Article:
Don’t strain with bowel movements. This can weaken the pelvic floor muscles. If your stools are frequently hard or take considerable effort to pass, talk with your doctor. In a study involving people ages 65 and older, treating constipation improved a variety of urinary symptoms, including frequency, urgency, and burning. Increasing the fiber in your diet and drinking enough fluid can help prevent constipation.”

As useful as those items are to know, you can't get the rest of Harvard's information on causes and treatment without shelling out a lot more money than I care to spend.

Therefore, as TGB public service, here are some links to reputable online sources of information on incontinence:

WebMD Incontinence & Overactive Bladder Health Center
Many links to full articles, explanations and discussions of all aspects of incontinence

Medscape Urinary Incontinence in the Elderly
A thorough, single-spaced, eight-page explanation meant for physicians but easily understandable by laymen

Mayo Clinic Urinary Incontinence
A good section with pages on definition, symptoms, causes, risk factors, complications, treatments, drugs, even home remedies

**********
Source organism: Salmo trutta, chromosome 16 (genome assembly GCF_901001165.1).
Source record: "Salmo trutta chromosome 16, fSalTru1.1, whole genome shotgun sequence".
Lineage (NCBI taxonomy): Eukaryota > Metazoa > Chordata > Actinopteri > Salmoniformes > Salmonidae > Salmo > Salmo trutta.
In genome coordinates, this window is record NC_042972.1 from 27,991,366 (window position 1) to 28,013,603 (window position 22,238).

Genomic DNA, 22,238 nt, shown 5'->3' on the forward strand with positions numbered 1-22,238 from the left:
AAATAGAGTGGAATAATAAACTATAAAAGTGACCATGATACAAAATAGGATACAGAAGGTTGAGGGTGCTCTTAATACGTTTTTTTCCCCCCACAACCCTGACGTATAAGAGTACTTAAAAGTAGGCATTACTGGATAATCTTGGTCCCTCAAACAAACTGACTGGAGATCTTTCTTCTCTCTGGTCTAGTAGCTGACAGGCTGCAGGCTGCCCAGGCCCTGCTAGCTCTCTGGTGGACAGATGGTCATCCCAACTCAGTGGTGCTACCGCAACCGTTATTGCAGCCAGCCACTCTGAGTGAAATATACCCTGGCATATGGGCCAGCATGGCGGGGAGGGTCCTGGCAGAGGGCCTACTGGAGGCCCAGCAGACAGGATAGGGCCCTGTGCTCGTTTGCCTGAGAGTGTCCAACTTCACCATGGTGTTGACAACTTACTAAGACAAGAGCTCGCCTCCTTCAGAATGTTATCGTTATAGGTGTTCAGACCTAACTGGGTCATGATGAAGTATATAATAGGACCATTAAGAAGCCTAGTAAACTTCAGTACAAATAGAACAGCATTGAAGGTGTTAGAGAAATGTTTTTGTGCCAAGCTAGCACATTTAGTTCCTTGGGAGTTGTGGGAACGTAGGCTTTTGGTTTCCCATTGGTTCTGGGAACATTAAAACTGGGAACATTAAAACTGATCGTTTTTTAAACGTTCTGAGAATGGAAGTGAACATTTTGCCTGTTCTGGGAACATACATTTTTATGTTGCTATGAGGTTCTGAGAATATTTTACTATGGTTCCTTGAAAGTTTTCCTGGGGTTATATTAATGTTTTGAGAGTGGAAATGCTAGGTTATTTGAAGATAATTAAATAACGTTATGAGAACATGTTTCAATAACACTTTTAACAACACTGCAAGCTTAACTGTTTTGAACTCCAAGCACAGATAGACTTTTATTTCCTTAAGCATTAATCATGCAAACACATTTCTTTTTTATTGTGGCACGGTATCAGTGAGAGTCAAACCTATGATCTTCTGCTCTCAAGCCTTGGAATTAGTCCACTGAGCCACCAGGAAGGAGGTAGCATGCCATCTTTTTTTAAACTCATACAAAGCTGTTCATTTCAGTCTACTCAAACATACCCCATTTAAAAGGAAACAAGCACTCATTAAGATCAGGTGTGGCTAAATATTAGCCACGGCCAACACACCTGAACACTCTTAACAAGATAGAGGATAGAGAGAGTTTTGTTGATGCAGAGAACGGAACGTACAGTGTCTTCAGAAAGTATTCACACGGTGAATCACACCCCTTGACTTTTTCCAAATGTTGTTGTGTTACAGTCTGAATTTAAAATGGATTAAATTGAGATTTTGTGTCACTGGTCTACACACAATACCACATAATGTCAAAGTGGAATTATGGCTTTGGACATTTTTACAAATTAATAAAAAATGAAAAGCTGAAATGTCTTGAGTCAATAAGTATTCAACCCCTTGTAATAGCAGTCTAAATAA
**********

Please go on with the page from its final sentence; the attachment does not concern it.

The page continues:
Incontinence is highly treatable with drugs, other interventions and in some cases, surgery. For me – like so many of the minor afflictions of age - just irritating, every single day.

I am grateful my bout of incontinence was so easily solved with weight loss. I always wondered, when I took up Cop Car's solution, what jokes the check out clerks at Rite-Aid were telling each other after this white-haired old woman paid for her Maxipads.

At The Elder Storytelling Place today, Vicki E. Jones: I Accept the Nomination


Thanks for talking about this boldly.

Thanks for this post. I haven't experienced it yet, but I am not overweight AND I try to walk daily. I used to be an avid biker, and I really think the peddling up hills strengthens abdominal muscles, which helps prevent incontinence. Unfortunately, due to back/knee problems, I'm only getting exercise by walking (with my dogs).

Lets not leave us men out of this discussion. The old prostate ain't what it used to be and leakage is a definite problem. Fortunately, there are "panty" liners for men too, and we shouldn't be ashamed to use them.

I laughed when I read about what jokes the clerks at Rite Aid were telling after you paid for your Maxi-Pads, Ronni.

I will never forget the look on George's face when he saw my Mini Pads as I put away my groceries.

I tried a prescription for Incontinence, but it didn't help that much so I didn't refill it. My doctor wanted me to try a different drug, but I refused. Like Cop Car, I get along fine with my protection.

There are also nurses in urology clinics (maybe elsewhere) who teach bladder training, how to do Kegels, and give advice about diet.

Bladder training helps with urge incontinence. As Ronni says, avoiding acidic foods may help, too.